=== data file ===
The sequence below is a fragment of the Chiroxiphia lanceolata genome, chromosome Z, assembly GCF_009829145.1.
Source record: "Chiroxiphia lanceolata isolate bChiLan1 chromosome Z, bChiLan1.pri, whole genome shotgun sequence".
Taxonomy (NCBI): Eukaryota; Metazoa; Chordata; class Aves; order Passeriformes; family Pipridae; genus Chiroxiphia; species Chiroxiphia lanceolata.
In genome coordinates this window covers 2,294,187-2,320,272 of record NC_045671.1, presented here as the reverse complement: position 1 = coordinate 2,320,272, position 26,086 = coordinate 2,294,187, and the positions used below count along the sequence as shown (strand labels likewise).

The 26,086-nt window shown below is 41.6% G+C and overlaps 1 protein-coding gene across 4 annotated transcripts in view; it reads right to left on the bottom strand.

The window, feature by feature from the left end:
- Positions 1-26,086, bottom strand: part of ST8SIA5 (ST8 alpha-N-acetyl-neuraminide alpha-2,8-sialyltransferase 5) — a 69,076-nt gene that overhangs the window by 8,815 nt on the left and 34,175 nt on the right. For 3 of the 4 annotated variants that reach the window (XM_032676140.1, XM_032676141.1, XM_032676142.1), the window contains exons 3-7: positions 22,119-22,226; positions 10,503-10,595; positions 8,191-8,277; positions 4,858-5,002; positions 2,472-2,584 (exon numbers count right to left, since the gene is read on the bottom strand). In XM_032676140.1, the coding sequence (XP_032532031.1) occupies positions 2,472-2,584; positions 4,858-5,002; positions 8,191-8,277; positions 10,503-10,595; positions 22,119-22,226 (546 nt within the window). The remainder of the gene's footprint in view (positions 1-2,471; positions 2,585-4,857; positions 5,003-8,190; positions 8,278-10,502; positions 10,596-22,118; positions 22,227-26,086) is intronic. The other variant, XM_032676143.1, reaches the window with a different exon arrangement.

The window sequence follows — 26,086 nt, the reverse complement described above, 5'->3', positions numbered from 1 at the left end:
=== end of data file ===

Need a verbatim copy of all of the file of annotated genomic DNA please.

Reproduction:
The sequence below is a fragment of the Chiroxiphia lanceolata genome, chromosome Z, assembly GCF_009829145.1.
Source record: "Chiroxiphia lanceolata isolate bChiLan1 chromosome Z, bChiLan1.pri, whole genome shotgun sequence".
Taxonomy (NCBI): Eukaryota; Metazoa; Chordata; class Aves; order Passeriformes; family Pipridae; genus Chiroxiphia; species Chiroxiphia lanceolata.
In genome coordinates this window covers 2,294,187-2,320,272 of record NC_045671.1, presented here as the reverse complement: position 1 = coordinate 2,320,272, position 26,086 = coordinate 2,294,187, and the positions used below count along the sequence as shown (strand labels likewise).

The 26,086-nt window shown below is 41.6% G+C and overlaps 1 protein-coding gene across 4 annotated transcripts in view; it reads right to left on the bottom strand.

The window, feature by feature from the left end:
- Positions 1-26,086, bottom strand: part of ST8SIA5 (ST8 alpha-N-acetyl-neuraminide alpha-2,8-sialyltransferase 5) — a 69,076-nt gene that overhangs the window by 8,815 nt on the left and 34,175 nt on the right. For 3 of the 4 annotated variants that reach the window (XM_032676140.1, XM_032676141.1, XM_032676142.1), the window contains exons 3-7: positions 22,119-22,226; positions 10,503-10,595; positions 8,191-8,277; positions 4,858-5,002; positions 2,472-2,584 (exon numbers count right to left, since the gene is read on the bottom strand). In XM_032676140.1, the coding sequence (XP_032532031.1) occupies positions 2,472-2,584; positions 4,858-5,002; positions 8,191-8,277; positions 10,503-10,595; positions 22,119-22,226 (546 nt within the window). The remainder of the gene's footprint in view (positions 1-2,471; positions 2,585-4,857; positions 5,003-8,190; positions 8,278-10,502; positions 10,596-22,118; positions 22,227-26,086) is intronic. The other variant, XM_032676143.1, reaches the window with a different exon arrangement.

The window sequence follows — 26,086 nt, the reverse complement described above, 5'->3', positions numbered from 1 at the left end: